Great moments in labor history: The Viagra strike

What do we want? Four-hour erections! When do we want them? Now!


Andrew Leonard
November 13, 2009 9:52PM (UTC)

Great moments in American labor history:

1892: An attempt by Andrew Carnegie and Henry Clay Frick to break a steelworkers union led to a pitched gun battle between strikers and Pinkerton security forces in Homestead, Pennsylvania.

1894: 3000 employees of the Pullman Palace Car Company went on strike to protest a 30 percent wage cut.

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1913: Silk mill workers in Paterson, New Jersey led by the Industrial Workers of the World go on strike seeking eight-hour days and better working conditions.

1937: The Great Flint Sit-Down Strike led to the first labor agreement between General Motors and the United Auto Workers.

2009: The employees of the Southeastern Pennsylvania Transportation Authority (SEPTA) end a strike after convincing the bosses to increase Viagra coverage: (Found via Jim Edwards' BNET Pharma blog.)

The Southeastern Pennsylvania Transportation Authority has agreed to cover almost all of its rising health-care costs, and to increase coverage for Pfizer's (PFE) Viagra and other erectile dysfunction treatments, the Philadelphia Daily News reports. Workers are unhappy that their health insurance plan only covers about 10 pills a month.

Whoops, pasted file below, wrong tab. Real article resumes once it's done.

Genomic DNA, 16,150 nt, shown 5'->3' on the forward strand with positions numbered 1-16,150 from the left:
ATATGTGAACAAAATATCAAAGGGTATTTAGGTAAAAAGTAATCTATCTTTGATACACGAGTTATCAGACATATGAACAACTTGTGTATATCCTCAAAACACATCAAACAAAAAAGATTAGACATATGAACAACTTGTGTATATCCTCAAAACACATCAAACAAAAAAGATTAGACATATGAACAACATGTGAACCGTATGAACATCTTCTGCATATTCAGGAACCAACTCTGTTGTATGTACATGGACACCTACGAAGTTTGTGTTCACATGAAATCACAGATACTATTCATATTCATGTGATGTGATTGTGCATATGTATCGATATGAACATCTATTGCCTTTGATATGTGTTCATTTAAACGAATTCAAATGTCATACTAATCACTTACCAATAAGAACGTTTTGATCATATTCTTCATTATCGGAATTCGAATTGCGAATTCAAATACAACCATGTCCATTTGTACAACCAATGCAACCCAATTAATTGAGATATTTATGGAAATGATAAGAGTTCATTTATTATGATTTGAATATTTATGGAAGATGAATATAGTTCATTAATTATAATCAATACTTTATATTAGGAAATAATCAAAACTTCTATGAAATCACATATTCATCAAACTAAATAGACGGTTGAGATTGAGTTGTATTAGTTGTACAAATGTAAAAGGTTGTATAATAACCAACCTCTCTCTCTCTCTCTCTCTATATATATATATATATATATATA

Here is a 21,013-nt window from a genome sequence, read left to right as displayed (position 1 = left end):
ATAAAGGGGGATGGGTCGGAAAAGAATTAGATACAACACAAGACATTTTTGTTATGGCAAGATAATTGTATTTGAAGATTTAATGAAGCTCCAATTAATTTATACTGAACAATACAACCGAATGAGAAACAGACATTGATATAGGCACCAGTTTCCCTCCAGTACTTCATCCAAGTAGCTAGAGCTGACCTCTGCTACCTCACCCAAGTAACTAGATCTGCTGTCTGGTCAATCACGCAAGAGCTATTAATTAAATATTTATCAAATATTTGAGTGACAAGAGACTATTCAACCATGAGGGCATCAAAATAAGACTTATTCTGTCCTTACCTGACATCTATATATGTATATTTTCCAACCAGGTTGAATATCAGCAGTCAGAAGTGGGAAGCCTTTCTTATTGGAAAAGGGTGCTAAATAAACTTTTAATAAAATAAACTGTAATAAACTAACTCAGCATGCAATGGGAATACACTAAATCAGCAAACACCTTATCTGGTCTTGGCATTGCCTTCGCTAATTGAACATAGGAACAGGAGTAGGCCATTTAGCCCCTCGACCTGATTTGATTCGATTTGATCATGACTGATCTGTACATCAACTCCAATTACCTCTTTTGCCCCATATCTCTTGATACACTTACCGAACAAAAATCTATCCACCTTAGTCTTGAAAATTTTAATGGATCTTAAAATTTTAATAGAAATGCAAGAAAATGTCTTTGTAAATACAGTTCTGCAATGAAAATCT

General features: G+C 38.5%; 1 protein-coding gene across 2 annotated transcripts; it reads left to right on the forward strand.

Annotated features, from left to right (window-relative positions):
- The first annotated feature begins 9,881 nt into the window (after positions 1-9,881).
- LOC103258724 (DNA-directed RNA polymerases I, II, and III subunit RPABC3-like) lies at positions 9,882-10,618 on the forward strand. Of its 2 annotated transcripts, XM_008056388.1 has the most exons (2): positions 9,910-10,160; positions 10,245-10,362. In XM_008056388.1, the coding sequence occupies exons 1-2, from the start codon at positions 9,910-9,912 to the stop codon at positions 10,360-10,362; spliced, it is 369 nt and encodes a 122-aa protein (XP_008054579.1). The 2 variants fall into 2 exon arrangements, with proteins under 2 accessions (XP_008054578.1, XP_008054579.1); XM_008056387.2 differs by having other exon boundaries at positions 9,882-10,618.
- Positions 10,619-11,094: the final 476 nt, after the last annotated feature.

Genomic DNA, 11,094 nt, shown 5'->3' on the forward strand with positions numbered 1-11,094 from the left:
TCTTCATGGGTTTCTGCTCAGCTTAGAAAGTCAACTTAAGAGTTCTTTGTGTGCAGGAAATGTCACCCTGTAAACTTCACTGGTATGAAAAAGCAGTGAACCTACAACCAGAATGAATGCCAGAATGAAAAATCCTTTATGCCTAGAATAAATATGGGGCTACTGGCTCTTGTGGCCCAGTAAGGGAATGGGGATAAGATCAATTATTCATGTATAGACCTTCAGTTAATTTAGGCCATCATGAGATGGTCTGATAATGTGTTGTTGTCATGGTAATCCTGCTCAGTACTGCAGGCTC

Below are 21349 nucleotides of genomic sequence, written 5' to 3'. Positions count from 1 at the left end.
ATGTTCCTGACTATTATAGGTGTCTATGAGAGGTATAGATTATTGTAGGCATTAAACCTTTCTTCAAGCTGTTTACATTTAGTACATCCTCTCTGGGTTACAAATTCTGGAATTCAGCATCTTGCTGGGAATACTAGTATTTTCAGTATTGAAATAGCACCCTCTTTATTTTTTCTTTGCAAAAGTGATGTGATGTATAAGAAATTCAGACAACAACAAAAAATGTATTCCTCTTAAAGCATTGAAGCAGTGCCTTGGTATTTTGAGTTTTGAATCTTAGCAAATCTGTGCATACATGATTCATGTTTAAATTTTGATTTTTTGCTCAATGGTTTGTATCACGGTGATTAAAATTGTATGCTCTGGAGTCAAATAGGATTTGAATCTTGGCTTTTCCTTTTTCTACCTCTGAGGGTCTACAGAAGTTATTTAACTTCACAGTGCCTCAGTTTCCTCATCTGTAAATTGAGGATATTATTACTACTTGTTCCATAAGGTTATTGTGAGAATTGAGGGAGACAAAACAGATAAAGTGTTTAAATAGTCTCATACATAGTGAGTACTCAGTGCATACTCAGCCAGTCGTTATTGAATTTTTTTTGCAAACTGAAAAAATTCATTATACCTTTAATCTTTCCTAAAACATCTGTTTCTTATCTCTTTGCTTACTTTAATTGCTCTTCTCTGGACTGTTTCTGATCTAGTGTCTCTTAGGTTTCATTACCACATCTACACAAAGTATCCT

To be fair, there was far more at issue in the SEPTA strike than merely erectile dysfunction healthcare coverage. Wages, pension fund contributions, and the prospect of changes in healthcare costs after federal legislation passes were all part of the contested deal. But when one considers what the miners, steelworkers, railworkers and seamstresses of decades past fought and died for, the right to more than ten pills of Viagra a month signifies a peculiarly modern form of labor movement progress.

Which is not to say and sex and labor militancy haven't gone together for a long long time. In Aristophanes' "Lysistrata" the women of Athens withheld sex in an effort to stop the Peloponnesian War. In Philadelphia in 2009 transit workers withheld their labor in an effort, in part, to enhance their sex lives.

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Andrew Leonard

Andrew Leonard is a staff writer at Salon. On Twitter, @koxinga21.

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